– Anger Management & Emotional Regulation
What is anger?
Anger is “an emotional state that varies in intensity from mild irritation to intense fury and rage,” according to Charles Spielberger, PhD, a psychologist who specializes in the study of anger. Like other emotions, it is accompanied by physiological and biological changes; when you get angry, your heart rate and blood pressure go up, as do the levels of your energy hormones, adrenaline, and noradrenaline.
Anger can be caused by both external and internal events. You could be angry at a specific person (such as a coworker or supervisor) or event (a traffic jam, a canceled flight), or your anger could be caused by worrying or brooding about your personal problems. Memories of traumatic or enraging events can also trigger angry feelings.
The instinctive, natural way to express anger is to respond aggressively. Anger is a natural, adaptive response to threats; it inspires powerful, often aggressive, feelings and behaviors, which allow us to fight and to defend ourselves when we are attacked. A certain amount of anger, therefore, is necessary to our survival.
On the other hand, we can’t physically lash out at every person or object that irritates or annoys us; laws, social norms, and common sense place limits on how far our anger can take us.
People use a variety of both conscious and unconscious processes to deal with their angry feelings. The three main approaches are expressing, suppressing, and calming. Expressing your angry feelings in an assertive—not aggressive—manner is the healthiest way to express anger. To do this, you have to learn how to make clear what your needs are, and how to get them met, without hurting others. Being assertive doesn’t mean being pushy or demanding; it means being respectful of yourself and others.
Anger can be suppressed, and then converted or redirected. This happens when you hold in your anger, stop thinking about it, and focus on something positive. The aim is to inhibit or suppress your anger and convert it into more constructive behavior. The danger in this type of response is that if it isn’t allowed outward expression, your anger can turn inward—on yourself. Anger turned inward may cause hypertension, high blood pressure, or depression.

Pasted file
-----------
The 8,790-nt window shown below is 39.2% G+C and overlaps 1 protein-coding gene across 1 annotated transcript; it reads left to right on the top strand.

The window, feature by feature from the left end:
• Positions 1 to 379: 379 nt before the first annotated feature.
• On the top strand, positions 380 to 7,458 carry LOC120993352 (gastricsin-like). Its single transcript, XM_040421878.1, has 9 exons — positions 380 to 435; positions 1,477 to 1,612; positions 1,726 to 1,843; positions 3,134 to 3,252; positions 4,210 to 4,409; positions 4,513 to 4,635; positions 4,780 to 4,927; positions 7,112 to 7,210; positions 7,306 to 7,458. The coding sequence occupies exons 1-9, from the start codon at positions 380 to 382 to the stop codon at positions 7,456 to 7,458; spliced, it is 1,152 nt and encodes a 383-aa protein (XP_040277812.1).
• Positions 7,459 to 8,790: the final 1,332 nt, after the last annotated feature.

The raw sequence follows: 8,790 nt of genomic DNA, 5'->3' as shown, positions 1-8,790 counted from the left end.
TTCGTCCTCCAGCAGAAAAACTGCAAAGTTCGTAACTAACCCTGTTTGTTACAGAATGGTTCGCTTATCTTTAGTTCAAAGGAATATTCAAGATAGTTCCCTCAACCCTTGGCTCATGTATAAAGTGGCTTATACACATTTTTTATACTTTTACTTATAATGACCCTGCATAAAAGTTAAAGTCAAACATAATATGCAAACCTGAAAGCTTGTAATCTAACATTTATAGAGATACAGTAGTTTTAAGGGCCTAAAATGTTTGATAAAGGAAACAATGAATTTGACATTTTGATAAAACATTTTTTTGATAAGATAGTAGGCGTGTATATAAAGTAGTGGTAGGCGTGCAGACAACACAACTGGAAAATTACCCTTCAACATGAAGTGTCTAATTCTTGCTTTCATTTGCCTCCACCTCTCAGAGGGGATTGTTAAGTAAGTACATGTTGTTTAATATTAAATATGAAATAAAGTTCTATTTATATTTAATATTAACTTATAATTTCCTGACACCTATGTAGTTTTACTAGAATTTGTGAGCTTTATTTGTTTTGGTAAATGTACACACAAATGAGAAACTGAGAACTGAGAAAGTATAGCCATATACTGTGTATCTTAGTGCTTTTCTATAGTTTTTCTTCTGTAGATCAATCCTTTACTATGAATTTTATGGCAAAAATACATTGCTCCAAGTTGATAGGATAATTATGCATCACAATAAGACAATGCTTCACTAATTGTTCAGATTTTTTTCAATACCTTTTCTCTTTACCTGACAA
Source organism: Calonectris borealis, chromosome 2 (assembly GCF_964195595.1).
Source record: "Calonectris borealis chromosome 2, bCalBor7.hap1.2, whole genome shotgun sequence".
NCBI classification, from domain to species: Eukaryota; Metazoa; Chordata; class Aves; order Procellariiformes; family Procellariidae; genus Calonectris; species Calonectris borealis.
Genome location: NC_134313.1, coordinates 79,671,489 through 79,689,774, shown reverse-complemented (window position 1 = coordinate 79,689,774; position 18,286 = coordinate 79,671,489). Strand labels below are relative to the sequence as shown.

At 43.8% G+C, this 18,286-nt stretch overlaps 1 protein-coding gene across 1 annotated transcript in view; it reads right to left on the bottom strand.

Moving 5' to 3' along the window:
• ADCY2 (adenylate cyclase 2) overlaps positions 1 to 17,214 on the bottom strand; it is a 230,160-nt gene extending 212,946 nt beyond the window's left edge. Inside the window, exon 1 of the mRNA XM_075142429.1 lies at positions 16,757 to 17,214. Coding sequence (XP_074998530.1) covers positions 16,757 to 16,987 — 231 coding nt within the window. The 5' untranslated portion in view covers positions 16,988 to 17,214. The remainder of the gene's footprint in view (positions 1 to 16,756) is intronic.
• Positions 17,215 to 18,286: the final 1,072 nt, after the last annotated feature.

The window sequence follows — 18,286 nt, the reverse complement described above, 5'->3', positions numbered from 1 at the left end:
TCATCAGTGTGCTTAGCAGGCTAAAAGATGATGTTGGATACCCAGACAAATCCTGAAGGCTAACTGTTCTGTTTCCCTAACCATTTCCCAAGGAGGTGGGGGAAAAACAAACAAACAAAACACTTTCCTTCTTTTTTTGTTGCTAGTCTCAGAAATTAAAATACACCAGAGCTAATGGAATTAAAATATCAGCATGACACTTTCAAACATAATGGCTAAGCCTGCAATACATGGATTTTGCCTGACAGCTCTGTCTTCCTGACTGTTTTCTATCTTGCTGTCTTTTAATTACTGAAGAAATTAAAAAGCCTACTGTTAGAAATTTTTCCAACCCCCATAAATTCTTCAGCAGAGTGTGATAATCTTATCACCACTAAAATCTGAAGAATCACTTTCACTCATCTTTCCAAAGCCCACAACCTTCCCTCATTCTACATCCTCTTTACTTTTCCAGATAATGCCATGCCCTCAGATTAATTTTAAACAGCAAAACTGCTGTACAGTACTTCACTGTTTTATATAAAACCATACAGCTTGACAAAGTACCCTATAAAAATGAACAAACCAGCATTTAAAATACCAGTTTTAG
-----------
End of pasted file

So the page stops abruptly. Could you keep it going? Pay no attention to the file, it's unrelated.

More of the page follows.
Unexpressed anger can create other problems. It can lead to pathological expressions of anger, such as passive-aggressive behavior (getting back at people indirectly, without telling them why, rather than confronting them head-on) or a personality that seems perpetually cynical and hostile. People who are constantly putting others down, criticizing everything, and making cynical comments haven’t learned how to constructively express their anger. Not surprisingly, they aren’t likely to have many successful relationships.
Finally, you can calm down inside. This means not just controlling your outward behavior, but also controlling your internal responses, taking steps to lower your heart rate, calm yourself down, and let the feelings subside.
The goal of anger management is to reduce both your emotional feelings and the physiological arousal that anger causes. You can’t get rid of, or avoid, the things or the people that enrage you, nor can you change them, but you can learn to control your reactions.
How to Relax as a way to manage Anger:
Simple relaxation tools, such as deep breathing and relaxing imagery, can help calm down angry feelings.
Some simple steps you can try:
- Breathe deeply, from your diaphragm; breathing from your chest won’t relax you. Picture your breath coming up from your “gut.”
- Slowly repeat a calm word or phrase such as “relax,” “take it easy.” Repeat it to yourself while breathing deeply.
- Use imagery; visualize a relaxing experience, from either your memory or your imagination.
- Nonstrenuous, slow yoga-like exercises can relax your muscles and make you feel much calmer.
Practice these techniques daily. Learn to use them automatically when you’re in a tense situation.
Emotion regulation is the ability to exert control over one’s own emotional state. It may involve behaviors such as rethinking a challenging situation to reduce anger or anxiety, hiding visible signs of sadness or fear, or focusing on reasons to feel happy or calm.
How We Control Our Emotions
While there are many ways to influence one’s emotional state for the better, emotion regulation often involves what experts call “down-regulation,” or reducing the intensity of emotions. A grieving person might down-regulate his sadness by recalling something amusing. An anxious person may cope by distracting herself from the thought that is causing her anxiety. Emotion regulation can also include “up-regulation,” or amping up one’s emotions, which can be useful when an imminent danger or challenge calls for a healthy dose of anxiety or excitement.
Why Emotion Regulation Is Important
Unlike small children, adults are expected to be able to manage their emotions—especially anxiety and anger—in a manner that is socially acceptable. When emotional control fails, people often say or do things they later regret and wish they had been able to keep their emotions in check. Emotion dysregulation is a component of certain forms of mental illness. Over time, it could have a negative impact on one’s personal well-being and social relationships.